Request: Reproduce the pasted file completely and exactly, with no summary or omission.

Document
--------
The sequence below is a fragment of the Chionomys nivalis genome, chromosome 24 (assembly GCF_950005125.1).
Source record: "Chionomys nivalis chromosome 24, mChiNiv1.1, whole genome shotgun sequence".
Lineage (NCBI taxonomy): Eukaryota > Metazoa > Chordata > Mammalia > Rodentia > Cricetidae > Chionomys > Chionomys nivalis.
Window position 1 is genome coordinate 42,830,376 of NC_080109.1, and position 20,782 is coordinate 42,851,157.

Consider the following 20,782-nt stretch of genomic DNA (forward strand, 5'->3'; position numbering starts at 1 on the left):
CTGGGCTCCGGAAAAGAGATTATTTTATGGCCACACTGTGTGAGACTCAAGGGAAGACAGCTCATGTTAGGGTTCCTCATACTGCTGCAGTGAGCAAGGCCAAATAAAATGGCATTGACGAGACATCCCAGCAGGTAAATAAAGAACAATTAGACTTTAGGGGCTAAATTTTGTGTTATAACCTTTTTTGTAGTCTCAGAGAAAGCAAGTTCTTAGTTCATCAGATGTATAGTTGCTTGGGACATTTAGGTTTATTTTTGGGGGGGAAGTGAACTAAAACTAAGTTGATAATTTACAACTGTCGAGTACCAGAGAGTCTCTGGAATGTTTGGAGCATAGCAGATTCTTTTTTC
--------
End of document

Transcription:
The sequence below is a fragment of the Chionomys nivalis genome, chromosome 24 (assembly GCF_950005125.1).
Source record: "Chionomys nivalis chromosome 24, mChiNiv1.1, whole genome shotgun sequence".
Lineage (NCBI taxonomy): Eukaryota > Metazoa > Chordata > Mammalia > Rodentia > Cricetidae > Chionomys > Chionomys nivalis.
Window position 1 is genome coordinate 42,830,376 of NC_080109.1, and position 20,782 is coordinate 42,851,157.

Consider the following 20,782-nt stretch of genomic DNA (forward strand, 5'->3'; position numbering starts at 1 on the left):
CTGGGCTCCGGAAAAGAGATTATTTTATGGCCACACTGTGTGAGACTCAAGGGAAGACAGCTCATGTTAGGGTTCCTCATACTGCTGCAGTGAGCAAGGCCAAATAAAATGGCATTGACGAGACATCCCAGCAGGTAAATAAAGAACAATTAGACTTTAGGGGCTAAATTTTGTGTTATAACCTTTTTTGTAGTCTCAGAGAAAGCAAGTTCTTAGTTCATCAGATGTATAGTTGCTTGGGACATTTAGGTTTATTTTTGGGGGGGAAGTGAACTAAAACTAAGTTGATAATTTACAACTGTCGAGTACCAGAGAGTCTCTGGAATGTTTGGAGCATAGCAGATTCTTTTTTC